All that being said, she expressed her downright confusion at some of the outfits being sold in sex shops there—stiff, ruffled, demure maids’ outfits that look nothing like the “sexy French maid” things you might see here, but rather more like something out of a Gothic European manor. It fits with the culture and she seems to get it on an intellectual level but in gut-level terms, as a woman steeped in North American sex culture, much like the rest of the folks in the lecture hall, she just doesn’t seem to grok how this stuff is sexy.
Here are a few other interesting tidbits:
- Despite the Western idea of Japanese people being extremely kinky, there is no Japanese word for SM. She showed photos of signs written entirely in Japanese with the letters “SM” appearing here and there. “This taxonomy was developed in the 19th century by white European men, so it has simply been lifted directly.” This is not, of course, to say that nobody in Japan practices BDSM or other forms of kinky sex; simply that the specifics of contemporary SM subcultural identity are a Western construction based on the pathologizing/categorizing vocabulary created by folks like Richard von Krafft-Ebing and used by sexologists ever since – a vocabulary that has evolved specifically in the West.
- In Japan, pre-worn underwear can be purchased in packages, ready for sniffing or jacking off. There are establishments set up with televisions, magazines, exercise machines for working up a bit of a sweat; girls can go there and put on a fresh pair of new underwear, provided by the company, and hang out while their scent permeates the fabric. Then they take off the panties, hand them over, get paid and leave. It’s considered a form of sex work. Wow. Pretty fascinating how different cultures come up with entirely different forms of sex work—not that there’s no market for panty-sniffing in the West, but we certainly don’t have a quasi-institutionalized setup for it. I wonder if they have things like Montreal’s adult-baby-fetish “dungeon” in Tokyo.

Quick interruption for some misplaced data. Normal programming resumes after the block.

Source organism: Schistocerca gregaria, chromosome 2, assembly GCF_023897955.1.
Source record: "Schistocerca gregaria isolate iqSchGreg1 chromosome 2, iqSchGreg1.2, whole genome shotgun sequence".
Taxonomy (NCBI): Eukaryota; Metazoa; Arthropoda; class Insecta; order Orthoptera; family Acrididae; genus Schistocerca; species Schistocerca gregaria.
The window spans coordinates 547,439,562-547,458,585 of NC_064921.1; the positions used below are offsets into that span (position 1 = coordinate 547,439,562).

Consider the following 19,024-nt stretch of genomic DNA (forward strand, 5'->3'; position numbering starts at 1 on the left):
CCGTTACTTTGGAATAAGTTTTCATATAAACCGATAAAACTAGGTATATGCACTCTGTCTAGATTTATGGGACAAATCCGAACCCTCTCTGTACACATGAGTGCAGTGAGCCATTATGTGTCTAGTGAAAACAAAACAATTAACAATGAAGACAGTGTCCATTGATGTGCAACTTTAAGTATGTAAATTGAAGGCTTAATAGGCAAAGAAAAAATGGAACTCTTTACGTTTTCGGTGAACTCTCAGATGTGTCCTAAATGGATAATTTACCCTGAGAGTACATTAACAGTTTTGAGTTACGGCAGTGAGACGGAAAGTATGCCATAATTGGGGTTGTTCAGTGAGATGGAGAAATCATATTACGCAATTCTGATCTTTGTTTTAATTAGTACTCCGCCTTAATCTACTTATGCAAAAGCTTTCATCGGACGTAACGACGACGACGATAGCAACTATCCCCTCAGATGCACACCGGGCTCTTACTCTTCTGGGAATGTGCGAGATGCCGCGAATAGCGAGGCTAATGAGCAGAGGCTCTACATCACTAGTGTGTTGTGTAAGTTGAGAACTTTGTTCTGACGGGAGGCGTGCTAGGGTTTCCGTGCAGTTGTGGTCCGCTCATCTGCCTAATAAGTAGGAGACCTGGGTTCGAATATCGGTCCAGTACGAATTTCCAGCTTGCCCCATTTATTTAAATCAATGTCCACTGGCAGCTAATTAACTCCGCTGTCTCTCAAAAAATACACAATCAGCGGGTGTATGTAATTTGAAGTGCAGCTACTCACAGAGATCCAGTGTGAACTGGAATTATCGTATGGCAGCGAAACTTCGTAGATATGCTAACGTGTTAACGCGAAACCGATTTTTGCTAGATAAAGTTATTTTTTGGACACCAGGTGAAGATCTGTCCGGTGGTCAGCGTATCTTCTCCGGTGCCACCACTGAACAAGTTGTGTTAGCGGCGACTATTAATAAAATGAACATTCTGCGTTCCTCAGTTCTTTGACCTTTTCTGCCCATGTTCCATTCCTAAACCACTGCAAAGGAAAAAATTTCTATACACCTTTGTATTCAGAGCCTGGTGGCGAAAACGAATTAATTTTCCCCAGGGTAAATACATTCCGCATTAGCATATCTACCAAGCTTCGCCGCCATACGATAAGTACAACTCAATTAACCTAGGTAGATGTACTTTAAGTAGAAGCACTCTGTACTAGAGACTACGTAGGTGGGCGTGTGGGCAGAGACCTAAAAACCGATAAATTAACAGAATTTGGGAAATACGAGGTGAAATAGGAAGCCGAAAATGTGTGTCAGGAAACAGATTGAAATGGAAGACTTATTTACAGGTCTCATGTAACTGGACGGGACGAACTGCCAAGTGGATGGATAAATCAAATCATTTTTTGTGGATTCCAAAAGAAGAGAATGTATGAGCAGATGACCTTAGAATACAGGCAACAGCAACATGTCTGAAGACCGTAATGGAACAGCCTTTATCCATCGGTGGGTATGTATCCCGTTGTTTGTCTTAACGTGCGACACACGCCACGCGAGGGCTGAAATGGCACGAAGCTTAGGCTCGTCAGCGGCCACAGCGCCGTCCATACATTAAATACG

- You know those weird sex toys called Fleshlights – the ones that look like a woman’s mouth, made of purple jelly, parked on top of something that resembles a large metal thermal coffee cup? They’re basically jack-off cups. Well, in Japan they have a disposable version that’s pre-lubed and fully microwaveable, for that “realistic” feeling. There’s a Japanese term for them, but they’re also commonly known there as “Dutch wives.” I do not know what this says about the Japanese perception of Dutch women, and neither does Midori. I do wonder when the shops here will start carrying them.
- Not that this is particular to sexual culture, but Midori mentioned that Western words (from her slides I’d say English mostly, but also French, Italian and Spanish) are considered trendy in Japan, much the way that Japanese and other Asian language characters are trendy in the West in the form of clothing prints, tattoos and other such things. In her words, “cultural misappropriation is rampant on both sides of the pond.” I’d love to pick her brain sometime about the nuances of that—for example, when we’re talking about a white-dominant culture that misappropriates Asian cultural symbols, is there an inherent power differential to be considered that doesn’t apply the same way when an Asian culture misappropriates Western cultural and linguistic symbols? And would the answer depend on the location where the misappropriation is happening, or is it independent of geography? I’d be curious to hear her take.
I’m not going to write out my full detailed notes from her talk, partly because I don’t want to give a full play-by-play of someone else’s teaching work, partly because that would turn into a seven-page post, and partly because you should really go see it yourself when you have the chance. Hearing my version of her stuff is not the same as getting it from the source, not to mention she’s got a bunch of slides to illustrate her points and a table full of sexually-oriented materials produced in Japan (from comics to sex-club ads to gay pride pamphlets) that definitely serves to punctuate and enhance the things she talks about. Plus, she’s intending to update it with new photographs and information every time she makes a visit home, so a few months from now the whole presentation might look really different.
In any case, “Pink Japan: Contemporary Sex Culture” was definitely an interesting evening, and I’d recommend it to anyone who’s interested in such topics. I’d be intrigued to see sex educators from other cultural backgrounds do similar stuff… ethnographic work and the fields of culturally specific sociology and anthropology so often seem to shy away from analyzing these things, but sexuality is an incredibly interesting microcosmic canvas for the expression of a culture’s quirks and particularities that I can’t help thinking that it’s a major loss for people to leave it out of academic discussions. Food for thought indeed!